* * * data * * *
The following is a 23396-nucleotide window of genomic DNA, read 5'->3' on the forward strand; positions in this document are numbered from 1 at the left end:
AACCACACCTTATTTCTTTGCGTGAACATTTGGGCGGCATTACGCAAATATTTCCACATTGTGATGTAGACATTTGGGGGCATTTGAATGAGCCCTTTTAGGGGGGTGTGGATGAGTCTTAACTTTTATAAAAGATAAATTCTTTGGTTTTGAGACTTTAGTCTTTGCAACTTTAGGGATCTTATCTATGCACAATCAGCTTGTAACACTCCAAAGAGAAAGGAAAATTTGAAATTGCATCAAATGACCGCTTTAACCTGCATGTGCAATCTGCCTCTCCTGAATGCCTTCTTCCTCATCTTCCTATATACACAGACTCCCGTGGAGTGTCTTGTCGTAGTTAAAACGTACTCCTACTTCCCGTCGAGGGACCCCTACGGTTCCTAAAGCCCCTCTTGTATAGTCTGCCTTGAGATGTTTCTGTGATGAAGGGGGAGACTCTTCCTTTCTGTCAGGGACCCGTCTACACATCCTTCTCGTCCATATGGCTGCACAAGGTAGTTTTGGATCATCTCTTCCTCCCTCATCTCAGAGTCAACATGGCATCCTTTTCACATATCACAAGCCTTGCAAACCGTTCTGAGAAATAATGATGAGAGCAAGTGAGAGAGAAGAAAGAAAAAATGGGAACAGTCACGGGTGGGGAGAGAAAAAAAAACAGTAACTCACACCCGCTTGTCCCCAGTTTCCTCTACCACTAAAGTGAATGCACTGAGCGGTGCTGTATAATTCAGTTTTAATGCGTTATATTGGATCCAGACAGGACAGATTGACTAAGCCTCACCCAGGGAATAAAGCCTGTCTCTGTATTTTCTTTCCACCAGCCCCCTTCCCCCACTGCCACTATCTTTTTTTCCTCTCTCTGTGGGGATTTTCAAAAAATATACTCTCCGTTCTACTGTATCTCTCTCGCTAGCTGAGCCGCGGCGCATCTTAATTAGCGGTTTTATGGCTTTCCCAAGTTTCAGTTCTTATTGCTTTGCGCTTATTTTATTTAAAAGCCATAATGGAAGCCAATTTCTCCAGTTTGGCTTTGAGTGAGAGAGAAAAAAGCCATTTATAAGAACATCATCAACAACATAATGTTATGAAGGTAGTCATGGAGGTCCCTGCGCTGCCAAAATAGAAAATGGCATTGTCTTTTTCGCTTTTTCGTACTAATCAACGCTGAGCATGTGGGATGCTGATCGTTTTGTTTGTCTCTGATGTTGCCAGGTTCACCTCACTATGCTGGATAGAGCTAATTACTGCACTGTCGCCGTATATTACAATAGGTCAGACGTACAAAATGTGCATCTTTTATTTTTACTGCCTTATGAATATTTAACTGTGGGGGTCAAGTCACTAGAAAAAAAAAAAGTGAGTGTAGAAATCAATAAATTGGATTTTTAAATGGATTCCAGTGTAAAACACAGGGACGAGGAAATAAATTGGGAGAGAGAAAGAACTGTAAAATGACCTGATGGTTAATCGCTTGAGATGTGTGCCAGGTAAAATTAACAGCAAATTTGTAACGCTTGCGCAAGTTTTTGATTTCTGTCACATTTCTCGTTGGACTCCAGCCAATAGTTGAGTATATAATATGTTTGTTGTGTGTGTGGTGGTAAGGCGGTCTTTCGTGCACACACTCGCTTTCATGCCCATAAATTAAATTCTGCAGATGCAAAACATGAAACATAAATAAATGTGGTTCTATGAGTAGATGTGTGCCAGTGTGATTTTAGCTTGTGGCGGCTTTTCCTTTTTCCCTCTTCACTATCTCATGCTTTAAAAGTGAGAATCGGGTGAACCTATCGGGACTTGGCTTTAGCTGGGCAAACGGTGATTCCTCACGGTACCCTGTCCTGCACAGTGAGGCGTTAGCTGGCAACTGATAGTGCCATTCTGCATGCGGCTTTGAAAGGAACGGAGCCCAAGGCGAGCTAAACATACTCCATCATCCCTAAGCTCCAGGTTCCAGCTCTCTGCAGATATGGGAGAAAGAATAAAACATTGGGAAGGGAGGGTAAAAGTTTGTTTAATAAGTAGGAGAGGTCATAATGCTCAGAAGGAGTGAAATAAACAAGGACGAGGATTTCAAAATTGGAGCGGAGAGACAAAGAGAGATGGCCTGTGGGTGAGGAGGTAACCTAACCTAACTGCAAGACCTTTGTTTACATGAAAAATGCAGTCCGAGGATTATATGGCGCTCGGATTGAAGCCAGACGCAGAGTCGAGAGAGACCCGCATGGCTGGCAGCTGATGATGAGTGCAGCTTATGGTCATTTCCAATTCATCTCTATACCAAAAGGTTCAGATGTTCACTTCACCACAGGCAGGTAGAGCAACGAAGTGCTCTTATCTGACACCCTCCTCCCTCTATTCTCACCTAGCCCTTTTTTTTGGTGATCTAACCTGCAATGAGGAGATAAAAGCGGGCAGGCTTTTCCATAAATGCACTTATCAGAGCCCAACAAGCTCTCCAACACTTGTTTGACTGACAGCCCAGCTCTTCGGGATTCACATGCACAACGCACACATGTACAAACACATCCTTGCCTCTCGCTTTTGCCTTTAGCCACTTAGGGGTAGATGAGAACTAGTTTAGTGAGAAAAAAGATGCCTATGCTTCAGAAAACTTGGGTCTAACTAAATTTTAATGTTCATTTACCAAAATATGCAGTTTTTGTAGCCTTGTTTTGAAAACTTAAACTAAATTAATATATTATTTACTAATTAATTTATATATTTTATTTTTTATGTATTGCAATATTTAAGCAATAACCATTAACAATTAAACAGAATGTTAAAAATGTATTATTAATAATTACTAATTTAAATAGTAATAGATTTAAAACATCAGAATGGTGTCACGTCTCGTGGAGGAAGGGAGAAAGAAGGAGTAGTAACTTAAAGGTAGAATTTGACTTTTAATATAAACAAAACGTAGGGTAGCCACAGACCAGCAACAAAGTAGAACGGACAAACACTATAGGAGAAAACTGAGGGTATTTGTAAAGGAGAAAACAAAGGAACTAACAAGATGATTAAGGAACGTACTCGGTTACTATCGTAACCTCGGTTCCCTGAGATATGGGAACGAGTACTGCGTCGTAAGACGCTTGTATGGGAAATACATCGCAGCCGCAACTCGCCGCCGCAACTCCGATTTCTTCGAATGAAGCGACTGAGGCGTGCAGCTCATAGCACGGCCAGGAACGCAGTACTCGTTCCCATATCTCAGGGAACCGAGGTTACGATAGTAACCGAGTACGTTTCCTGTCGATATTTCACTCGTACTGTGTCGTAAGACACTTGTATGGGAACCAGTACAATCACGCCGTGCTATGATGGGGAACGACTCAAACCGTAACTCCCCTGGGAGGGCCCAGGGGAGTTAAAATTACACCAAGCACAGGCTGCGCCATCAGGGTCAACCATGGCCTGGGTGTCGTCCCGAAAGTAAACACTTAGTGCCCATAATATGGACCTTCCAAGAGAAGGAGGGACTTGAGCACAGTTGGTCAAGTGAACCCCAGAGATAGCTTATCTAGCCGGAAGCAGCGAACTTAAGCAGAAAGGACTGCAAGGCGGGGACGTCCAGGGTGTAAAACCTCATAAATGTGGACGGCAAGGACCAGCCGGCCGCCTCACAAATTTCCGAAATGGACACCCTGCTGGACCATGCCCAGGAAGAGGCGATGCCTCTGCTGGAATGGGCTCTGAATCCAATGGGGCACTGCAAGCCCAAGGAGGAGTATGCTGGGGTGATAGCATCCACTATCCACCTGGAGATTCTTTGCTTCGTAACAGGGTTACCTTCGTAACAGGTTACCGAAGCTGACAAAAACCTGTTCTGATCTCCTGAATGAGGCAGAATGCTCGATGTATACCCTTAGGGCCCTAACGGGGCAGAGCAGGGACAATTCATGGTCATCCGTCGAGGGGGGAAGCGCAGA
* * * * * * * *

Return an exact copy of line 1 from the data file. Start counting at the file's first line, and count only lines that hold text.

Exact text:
The following is a 23396-nucleotide window of genomic DNA, read 5'->3' on the forward strand; positions in this document are numbered from 1 at the left end: